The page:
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Men'sWeek issue 01/13/2011

New Yorkers like to amuse themselves with irony, as in, “Let’s dress up like rednecks and watch them get bucked by an 1,800-pound bull.”

Their chance came last weekend when the Professional Bull Riders opened its 2011 Built Ford Tough Series with a three-day invitational at Madison Square Garden. Forty of the world’s top bull riders went head-to-head with 40 of the world’s most buck-wild bulls, ideally for at least eight seconds. Otherwise, kiss the potential $46,000 payday goodbye.

This story first appeared in the January 13, 2011 issue of WWD. Subscribe Today.

Believe it or not, New York is the PBR’s bestseller on the 28-city circuit — bigger than Arlington, Tex.; Wichita, Kan., and even Las Vegas. That’s due in part to the fact that MSG is the tour’s largest, most high-profile venue. But also because, as Dockery Clark, chief marketing officer of PBR (not to be confused with Pabst Blue Ribbon, though they’re of the same world) put it: “We like to think there’s a little bit of cowboy in all of us. New Yorkers like to put on the jeans and the boots and do something they don’t get to do all the time.”

On Friday night, the Garden was stocked with grown men and little boys in full-on hoedown getups. Joe Macri, 30, and John Monahan, 28, were part of a group of 20 who decided to “get into character,” as Macri, from Queens, called it. They wore flannel shirts, jean jackets and cowboy hats, which, conveniently, Monahan already owned from his last trip to a rodeo. A devout sports fan, Monahan “doesn’t stray from the big four” unless it’s free, which it was, in this case. Monahan and Macri, who work in advertising, were hosted by a client who covered their tickets and unlimited Jack Daniels and Budweiser. The feeling of superiority that goes with being a city boy among country folk was a bonus.

“It was definitely more like a novelty event,” said Monahan. “I’m not going to pay attention to how they were scored or why they did well. It’s more just to see people riding bulls.”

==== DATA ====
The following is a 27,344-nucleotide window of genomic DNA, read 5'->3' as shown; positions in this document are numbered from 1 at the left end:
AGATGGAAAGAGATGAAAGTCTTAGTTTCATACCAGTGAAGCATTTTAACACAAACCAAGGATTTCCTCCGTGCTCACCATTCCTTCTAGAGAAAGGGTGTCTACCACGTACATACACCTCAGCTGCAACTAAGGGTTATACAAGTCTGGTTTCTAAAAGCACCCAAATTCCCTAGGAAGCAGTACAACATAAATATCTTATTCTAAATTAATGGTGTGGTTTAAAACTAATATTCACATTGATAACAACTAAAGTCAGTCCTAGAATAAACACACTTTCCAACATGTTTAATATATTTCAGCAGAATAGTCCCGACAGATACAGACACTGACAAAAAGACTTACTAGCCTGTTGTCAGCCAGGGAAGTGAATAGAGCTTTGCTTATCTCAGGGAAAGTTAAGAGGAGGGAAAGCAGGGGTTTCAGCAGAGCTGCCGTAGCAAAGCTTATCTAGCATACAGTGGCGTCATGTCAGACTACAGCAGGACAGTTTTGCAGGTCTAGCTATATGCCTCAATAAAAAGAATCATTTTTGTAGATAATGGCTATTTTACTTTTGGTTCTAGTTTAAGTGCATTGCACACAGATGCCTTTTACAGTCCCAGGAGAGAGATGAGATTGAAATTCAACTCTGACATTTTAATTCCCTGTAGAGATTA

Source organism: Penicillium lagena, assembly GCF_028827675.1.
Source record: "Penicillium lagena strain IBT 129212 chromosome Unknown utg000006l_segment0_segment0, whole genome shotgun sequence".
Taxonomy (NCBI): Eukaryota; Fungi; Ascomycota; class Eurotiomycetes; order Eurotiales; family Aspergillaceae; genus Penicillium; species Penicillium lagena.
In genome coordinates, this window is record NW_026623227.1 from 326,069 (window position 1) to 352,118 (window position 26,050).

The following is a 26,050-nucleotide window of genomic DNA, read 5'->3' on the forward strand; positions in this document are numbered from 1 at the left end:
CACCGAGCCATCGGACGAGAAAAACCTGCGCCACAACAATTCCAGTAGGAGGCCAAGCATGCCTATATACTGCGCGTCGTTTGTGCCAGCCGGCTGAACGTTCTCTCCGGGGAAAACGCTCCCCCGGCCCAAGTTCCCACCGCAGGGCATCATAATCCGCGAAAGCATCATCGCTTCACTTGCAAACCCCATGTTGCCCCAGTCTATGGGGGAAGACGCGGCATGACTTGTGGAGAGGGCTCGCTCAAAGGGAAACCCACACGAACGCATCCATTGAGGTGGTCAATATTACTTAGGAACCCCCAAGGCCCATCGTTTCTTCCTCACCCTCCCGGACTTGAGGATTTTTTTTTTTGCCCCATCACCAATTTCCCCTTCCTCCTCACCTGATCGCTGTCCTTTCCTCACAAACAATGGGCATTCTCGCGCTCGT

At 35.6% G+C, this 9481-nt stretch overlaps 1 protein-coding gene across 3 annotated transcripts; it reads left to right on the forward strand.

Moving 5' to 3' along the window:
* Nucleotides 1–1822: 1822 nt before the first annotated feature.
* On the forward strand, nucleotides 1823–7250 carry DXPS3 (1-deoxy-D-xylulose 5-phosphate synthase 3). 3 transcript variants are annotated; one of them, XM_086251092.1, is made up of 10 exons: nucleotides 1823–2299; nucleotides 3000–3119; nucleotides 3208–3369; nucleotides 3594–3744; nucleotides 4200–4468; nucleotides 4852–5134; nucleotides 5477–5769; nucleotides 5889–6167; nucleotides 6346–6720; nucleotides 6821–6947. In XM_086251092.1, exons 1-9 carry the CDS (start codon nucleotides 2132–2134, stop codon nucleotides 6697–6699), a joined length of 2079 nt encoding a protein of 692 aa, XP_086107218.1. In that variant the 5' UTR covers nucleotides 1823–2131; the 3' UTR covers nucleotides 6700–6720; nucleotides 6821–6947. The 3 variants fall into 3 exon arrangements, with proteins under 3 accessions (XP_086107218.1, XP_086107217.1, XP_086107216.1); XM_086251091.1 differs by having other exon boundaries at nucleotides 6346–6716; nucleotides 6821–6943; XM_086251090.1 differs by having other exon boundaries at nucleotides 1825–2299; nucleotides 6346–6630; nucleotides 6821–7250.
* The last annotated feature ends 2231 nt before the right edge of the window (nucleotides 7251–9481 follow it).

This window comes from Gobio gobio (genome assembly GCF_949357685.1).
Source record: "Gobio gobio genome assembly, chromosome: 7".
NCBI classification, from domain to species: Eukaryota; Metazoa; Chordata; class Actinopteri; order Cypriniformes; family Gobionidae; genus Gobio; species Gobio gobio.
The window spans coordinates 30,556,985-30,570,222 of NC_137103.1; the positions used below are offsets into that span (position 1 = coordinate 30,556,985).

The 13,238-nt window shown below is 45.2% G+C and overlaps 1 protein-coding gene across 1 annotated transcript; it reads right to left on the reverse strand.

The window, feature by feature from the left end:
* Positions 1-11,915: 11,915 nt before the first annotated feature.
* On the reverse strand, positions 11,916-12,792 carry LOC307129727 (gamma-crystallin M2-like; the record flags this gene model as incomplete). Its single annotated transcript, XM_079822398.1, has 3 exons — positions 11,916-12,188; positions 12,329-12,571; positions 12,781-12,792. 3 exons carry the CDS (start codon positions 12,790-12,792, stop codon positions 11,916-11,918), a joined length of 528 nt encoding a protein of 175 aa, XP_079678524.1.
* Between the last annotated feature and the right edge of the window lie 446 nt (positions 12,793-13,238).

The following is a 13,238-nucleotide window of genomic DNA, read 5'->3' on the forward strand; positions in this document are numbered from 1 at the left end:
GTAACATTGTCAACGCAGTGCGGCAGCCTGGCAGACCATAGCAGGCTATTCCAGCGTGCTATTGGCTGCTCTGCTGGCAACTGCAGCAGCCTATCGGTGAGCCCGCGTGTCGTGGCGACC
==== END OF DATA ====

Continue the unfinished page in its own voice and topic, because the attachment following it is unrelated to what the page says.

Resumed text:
Admittedly, the idea of mocking bumpkins on bulls was part of the editorial agenda on my part, too, at first.

But up close, those bulls are bigger and badder than one would think. Ramsay Moreland, 30, equated it to NASCAR. “You could never describe how fast it is until you’ve seen it in person.”

Then there was the cute bumpkin Shane Proctor, who was ranked 13th in the PBR going into Sunday’s finals, and is the PBR’s go-to cowboy for p.r. Prior to our meeting, all I knew of him was the result of a cursory Google Images search, which produced photos from ESPN The Magazine’s 2009 Body Issue, for which Proctor was shot in nothing but his god-given chaps. He’s also appeared in the PBR Hunks calendar two years in a row.

A bit of a wide-eyed pretty boy, yes, but a tough one. Proctor sees himself in the context of any other professional athlete — the only difference is that, to him, bull riding is an extreme sport. “One out of every 15 rides statistically ends up in a new injury,” he says. “You get stuff like broken jaws, broken ribs, cracked shoulder blades, dislocated collarbones, torn ACLs, MCLs, meniscus. I think the most common injury is concussions. Happens quite a bit.”

So what’s considered a lightning rod health concern in the NFL is simply a dime-a-dozen headache here.

Proctor, 25, does it for the adrenaline. And the cash. At the end of the season, the top rider stands to collect $1 million, and when Proctor won the Madison Square Garden invitational last year, he took home close to $50,000, which goes a long way in Mooresville, N.C., where he lives with his wife. This time, he didn’t fare so well, failing to qualify for the final round, but he had a good ride in another sense. PBR brought him up to New York a few days early to promote the event. He sat third row at the Knicks game behind Joe Frazier and took pictures with Clyde Frazier and Pauly D from “Jersey Shore.” Then it was on to the Rangers, some of whom returned the favor by coming to the PBR.

Throughout the trip, Proctor was never caught in anything less than the full Southern monty, even if it invites stares. “They call me the best-dressed cowboy,” he said. “Gotta look your best in New York.” As soon as he got here, he ran off to buy a Calvin Klein shirt. He favors Big Star, Seven and Diesel jeans — boot cut, always with a creased leg — a Greeley hat and Rios of Mercedes stingray cowboy boots. But really, “it’s all about the buckle,” he said with good reason. The buckle Proctor wanted to wear to New York is in the shop after being stepped on by a bull — while he was wearing it. “But thank God,” he said. “Otherwise it would have been my gut.”

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